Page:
[JURIST] The US Court of Appeals for the Eleventh Circuit [official website] on Wednesday upheld the dismissal [opinion, PDF] of a consolidated lawsuit brought against various tobacco companies. The 750 consolidated individual cases included:
588 personal injury cases filed on behalf of purportedly living cigarette smokers who, as it turns out, were dead at the time of filing (a group we shall call the "predeceased plaintiffs"), 160 loss of consortium cases filed on behalf of spouses and children of these predeceased plaintiffs, and two wrongful death cases filed more than two years after the decedent-smoker's death.The cases, all filed by the same law firm, were consolidated by the courts due to "patent defects" resulting from "counsel's failure to obtain accurate information regarding whether or when certain smokers died." The consolidated cases before the Eleventh Circuit stem from the class action case R.J. Reynolds Tobacco Co. v. Engle and subsequent decisions, including a 2006 decision by the Florida Supreme Court [official website] decertifying the class and vacating a $145 billion jury verdict against a group of cigarette manufacturers.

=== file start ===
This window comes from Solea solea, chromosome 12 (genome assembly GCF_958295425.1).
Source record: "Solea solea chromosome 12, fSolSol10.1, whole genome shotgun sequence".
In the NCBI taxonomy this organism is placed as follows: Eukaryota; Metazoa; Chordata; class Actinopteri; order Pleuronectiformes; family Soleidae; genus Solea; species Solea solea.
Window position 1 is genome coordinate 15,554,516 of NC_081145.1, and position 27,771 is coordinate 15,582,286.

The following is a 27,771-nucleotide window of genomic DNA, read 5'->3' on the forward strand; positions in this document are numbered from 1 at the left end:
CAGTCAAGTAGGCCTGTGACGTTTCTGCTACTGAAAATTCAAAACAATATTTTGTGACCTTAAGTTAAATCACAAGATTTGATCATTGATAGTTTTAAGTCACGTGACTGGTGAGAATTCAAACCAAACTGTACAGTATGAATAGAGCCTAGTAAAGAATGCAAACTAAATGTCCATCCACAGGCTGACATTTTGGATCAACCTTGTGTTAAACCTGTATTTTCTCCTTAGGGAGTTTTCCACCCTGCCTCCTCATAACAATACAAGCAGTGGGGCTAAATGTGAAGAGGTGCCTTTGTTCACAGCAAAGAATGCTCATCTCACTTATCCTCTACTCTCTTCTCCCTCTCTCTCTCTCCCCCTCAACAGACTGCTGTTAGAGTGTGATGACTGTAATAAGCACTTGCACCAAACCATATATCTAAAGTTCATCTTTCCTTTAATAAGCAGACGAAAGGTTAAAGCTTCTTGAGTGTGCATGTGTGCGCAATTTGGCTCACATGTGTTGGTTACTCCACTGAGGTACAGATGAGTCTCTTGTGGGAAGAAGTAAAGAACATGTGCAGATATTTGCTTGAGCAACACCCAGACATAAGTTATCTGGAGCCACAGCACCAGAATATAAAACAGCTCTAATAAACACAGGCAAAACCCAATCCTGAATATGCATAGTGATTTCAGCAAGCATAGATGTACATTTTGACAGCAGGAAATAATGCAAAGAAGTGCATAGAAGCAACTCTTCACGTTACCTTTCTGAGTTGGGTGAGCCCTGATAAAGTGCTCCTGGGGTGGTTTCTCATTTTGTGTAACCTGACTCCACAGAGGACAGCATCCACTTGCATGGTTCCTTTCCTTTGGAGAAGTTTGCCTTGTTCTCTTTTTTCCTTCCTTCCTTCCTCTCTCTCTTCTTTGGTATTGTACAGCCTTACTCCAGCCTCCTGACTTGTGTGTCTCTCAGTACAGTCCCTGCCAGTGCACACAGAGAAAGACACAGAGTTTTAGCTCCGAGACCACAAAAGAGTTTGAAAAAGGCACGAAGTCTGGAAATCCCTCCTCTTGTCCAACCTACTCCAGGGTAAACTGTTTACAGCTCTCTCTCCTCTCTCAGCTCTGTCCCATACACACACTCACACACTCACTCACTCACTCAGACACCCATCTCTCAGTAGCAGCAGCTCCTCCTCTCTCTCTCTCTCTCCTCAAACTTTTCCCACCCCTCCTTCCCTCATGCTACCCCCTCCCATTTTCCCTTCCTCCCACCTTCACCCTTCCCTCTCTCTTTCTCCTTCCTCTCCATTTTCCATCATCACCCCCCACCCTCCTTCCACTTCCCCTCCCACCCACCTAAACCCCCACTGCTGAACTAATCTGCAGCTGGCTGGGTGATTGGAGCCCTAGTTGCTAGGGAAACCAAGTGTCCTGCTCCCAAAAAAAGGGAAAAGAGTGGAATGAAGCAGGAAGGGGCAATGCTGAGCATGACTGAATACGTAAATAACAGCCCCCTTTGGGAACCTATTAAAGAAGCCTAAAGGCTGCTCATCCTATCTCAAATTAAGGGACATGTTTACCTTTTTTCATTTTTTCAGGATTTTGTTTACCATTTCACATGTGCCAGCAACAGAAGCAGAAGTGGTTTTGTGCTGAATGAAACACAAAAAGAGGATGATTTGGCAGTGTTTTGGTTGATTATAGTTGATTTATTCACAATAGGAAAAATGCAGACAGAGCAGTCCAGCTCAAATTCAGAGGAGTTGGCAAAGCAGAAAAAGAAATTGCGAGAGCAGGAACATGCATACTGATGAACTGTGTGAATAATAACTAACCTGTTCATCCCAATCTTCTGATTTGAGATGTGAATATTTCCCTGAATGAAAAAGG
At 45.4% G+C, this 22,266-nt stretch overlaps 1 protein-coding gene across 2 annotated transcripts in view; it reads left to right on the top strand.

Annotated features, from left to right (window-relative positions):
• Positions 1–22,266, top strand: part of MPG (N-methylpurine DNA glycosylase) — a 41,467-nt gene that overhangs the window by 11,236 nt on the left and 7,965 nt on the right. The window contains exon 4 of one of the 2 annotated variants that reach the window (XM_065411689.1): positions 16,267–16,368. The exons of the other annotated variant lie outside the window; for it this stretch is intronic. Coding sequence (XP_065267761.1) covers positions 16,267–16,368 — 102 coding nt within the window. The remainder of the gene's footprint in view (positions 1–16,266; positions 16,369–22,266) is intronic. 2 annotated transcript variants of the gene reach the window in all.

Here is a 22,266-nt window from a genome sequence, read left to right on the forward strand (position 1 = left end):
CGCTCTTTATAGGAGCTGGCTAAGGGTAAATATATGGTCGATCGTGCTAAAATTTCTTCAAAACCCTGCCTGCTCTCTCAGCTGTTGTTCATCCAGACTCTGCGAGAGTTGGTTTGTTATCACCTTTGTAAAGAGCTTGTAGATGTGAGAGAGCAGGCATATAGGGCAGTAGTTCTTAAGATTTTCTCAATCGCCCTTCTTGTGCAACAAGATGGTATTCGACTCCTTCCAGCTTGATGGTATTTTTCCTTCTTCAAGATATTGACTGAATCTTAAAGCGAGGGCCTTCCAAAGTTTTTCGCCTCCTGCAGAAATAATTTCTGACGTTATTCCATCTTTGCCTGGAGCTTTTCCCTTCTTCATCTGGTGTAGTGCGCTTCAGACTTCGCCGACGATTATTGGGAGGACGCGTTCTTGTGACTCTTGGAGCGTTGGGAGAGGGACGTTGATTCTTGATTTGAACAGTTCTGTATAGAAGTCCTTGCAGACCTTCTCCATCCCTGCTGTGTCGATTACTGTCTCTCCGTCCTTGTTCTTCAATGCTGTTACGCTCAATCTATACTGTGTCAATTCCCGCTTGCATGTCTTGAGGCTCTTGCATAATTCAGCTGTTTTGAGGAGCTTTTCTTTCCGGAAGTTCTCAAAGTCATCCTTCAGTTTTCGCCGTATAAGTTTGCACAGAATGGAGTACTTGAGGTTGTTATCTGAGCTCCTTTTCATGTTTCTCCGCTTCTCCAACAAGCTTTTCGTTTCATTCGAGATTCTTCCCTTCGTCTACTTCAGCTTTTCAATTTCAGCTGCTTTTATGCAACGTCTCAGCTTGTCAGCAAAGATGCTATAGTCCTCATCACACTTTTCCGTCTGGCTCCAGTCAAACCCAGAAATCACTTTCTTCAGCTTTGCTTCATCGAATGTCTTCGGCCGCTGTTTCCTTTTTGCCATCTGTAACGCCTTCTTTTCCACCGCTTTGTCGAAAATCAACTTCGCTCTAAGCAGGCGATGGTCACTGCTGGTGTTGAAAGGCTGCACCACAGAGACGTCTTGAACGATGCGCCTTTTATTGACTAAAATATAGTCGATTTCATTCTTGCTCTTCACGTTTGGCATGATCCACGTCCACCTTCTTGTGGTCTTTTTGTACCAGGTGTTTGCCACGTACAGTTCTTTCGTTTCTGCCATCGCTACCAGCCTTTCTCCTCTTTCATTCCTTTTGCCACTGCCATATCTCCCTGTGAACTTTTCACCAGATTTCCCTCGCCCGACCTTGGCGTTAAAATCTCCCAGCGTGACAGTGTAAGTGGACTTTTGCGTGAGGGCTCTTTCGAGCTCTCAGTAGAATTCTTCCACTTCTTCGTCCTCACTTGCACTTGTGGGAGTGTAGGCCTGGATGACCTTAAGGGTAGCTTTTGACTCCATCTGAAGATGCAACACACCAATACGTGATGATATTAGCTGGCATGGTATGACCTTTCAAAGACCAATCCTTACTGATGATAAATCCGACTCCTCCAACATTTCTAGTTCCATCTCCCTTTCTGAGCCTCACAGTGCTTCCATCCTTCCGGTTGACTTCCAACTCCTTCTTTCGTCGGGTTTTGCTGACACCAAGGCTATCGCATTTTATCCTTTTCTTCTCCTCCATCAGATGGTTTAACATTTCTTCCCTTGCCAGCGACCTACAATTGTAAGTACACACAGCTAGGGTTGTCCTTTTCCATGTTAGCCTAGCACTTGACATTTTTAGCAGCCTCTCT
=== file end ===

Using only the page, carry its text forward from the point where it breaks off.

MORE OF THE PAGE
International and national governments are making considerable efforts to reduce the prevalence of smoking and tobacco use. In August the World Health Organization [official website] called for strict regulation [JURIST report] of electronic cigarettes, including a ban on the usage of the devices in public places and advertising targeting minors. In June the Supreme Administrative Court of Thailand approved [JURIST report] a new regulation requiring packs of cigarettes sold in the Southeast Asian country to be 85 percent covered with graphic health warnings. In February the EU Parliament [official website] voted to approve [press release] an anti-tobacco law that requires cigarette makers to increase the size of health warnings on packets from 30 percent to 65 percent of the surface of the package.